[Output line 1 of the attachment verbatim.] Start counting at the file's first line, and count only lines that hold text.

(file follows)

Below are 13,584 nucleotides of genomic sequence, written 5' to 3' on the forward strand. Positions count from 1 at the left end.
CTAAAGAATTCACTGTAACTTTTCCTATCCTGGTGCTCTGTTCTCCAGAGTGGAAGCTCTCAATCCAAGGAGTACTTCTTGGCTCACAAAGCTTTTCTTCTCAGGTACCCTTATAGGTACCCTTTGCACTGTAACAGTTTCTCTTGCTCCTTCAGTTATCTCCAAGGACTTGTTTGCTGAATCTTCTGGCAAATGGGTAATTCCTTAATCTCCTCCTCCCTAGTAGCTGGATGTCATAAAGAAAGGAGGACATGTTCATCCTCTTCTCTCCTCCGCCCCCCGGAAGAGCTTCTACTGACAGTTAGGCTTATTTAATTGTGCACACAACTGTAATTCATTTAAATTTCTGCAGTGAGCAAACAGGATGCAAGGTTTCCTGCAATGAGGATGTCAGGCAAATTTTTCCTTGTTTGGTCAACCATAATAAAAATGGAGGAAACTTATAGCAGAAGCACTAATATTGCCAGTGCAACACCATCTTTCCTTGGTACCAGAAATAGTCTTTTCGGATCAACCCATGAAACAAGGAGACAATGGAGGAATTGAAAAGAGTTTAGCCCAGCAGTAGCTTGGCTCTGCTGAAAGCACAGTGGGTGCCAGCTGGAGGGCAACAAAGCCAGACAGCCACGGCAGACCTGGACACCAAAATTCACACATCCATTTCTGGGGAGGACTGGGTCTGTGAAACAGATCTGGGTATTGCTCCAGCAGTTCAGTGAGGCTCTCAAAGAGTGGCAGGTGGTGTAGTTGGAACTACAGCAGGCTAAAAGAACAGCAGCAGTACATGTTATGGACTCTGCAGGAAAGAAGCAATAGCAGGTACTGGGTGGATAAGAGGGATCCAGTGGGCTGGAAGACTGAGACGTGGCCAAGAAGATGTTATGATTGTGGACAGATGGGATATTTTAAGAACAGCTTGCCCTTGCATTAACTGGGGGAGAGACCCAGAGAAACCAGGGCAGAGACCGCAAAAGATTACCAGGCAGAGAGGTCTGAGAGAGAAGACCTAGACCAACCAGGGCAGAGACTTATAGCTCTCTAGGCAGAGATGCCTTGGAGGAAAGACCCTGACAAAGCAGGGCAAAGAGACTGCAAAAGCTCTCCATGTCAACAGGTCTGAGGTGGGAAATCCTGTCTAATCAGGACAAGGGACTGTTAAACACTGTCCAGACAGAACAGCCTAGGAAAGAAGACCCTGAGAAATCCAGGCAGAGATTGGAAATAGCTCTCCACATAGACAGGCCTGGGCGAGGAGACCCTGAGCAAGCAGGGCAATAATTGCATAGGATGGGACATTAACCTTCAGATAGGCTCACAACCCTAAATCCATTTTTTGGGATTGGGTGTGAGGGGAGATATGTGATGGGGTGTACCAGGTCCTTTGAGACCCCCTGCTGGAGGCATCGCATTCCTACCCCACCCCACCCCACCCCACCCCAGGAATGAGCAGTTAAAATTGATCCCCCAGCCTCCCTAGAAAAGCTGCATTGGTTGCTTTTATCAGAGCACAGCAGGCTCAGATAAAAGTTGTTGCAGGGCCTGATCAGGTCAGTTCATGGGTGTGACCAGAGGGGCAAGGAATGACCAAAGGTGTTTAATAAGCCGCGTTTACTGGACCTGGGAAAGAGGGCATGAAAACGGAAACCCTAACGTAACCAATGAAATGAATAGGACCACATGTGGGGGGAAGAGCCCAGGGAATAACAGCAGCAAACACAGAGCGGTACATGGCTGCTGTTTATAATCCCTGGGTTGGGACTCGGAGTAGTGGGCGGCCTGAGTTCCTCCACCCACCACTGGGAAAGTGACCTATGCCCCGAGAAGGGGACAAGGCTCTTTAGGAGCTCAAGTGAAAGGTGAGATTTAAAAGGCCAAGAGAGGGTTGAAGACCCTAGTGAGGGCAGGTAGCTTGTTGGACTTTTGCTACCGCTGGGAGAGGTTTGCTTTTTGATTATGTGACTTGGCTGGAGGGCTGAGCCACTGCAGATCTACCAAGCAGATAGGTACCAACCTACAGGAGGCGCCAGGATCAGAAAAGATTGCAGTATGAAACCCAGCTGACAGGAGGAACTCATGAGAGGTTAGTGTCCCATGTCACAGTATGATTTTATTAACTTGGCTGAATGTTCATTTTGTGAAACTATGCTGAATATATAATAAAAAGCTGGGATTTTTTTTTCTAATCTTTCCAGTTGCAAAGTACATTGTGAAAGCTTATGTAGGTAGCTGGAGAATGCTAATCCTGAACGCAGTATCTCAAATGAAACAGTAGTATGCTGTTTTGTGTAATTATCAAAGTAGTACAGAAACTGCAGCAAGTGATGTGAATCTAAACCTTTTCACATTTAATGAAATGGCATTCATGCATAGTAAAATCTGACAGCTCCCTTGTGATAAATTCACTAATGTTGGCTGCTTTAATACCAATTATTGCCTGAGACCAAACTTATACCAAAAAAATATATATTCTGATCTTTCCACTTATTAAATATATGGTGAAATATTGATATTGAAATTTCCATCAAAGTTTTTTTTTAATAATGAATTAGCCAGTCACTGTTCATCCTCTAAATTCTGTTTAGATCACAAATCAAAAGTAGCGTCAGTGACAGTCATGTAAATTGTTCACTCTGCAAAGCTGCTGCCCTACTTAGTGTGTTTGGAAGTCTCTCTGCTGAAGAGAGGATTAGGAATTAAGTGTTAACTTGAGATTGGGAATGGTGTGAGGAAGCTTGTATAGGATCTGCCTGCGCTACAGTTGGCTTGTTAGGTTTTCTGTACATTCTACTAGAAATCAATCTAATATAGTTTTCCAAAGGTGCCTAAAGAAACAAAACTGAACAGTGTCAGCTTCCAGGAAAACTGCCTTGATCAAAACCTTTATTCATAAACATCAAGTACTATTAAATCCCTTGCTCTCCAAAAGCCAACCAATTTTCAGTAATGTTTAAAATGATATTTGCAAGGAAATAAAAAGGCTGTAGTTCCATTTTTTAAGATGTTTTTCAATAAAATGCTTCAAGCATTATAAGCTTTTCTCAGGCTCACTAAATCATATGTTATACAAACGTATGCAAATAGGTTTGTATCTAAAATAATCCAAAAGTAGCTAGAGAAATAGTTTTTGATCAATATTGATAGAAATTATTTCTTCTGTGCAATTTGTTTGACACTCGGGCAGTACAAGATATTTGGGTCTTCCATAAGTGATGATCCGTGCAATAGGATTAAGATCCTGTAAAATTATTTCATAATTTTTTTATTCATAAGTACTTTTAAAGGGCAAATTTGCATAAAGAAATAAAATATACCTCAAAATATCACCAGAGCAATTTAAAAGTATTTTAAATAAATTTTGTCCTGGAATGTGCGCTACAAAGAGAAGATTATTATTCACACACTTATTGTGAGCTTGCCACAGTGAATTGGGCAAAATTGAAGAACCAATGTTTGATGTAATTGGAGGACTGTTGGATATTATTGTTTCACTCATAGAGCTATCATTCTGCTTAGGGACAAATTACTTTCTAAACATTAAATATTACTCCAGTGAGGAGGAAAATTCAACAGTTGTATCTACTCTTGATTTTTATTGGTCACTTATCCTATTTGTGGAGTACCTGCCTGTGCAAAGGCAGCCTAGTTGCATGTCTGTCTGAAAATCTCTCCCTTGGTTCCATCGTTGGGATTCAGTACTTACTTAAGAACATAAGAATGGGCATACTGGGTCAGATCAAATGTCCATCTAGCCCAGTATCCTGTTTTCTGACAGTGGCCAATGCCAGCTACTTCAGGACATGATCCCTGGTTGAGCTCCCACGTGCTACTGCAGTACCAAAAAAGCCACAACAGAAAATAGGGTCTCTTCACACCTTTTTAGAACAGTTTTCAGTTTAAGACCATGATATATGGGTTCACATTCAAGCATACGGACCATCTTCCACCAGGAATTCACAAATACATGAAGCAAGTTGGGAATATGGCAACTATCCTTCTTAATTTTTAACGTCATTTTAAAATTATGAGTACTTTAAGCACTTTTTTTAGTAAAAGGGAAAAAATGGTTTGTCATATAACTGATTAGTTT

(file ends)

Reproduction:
Below are 13,584 nucleotides of genomic sequence, written 5' to 3' on the forward strand. Positions count from 1 at the left end.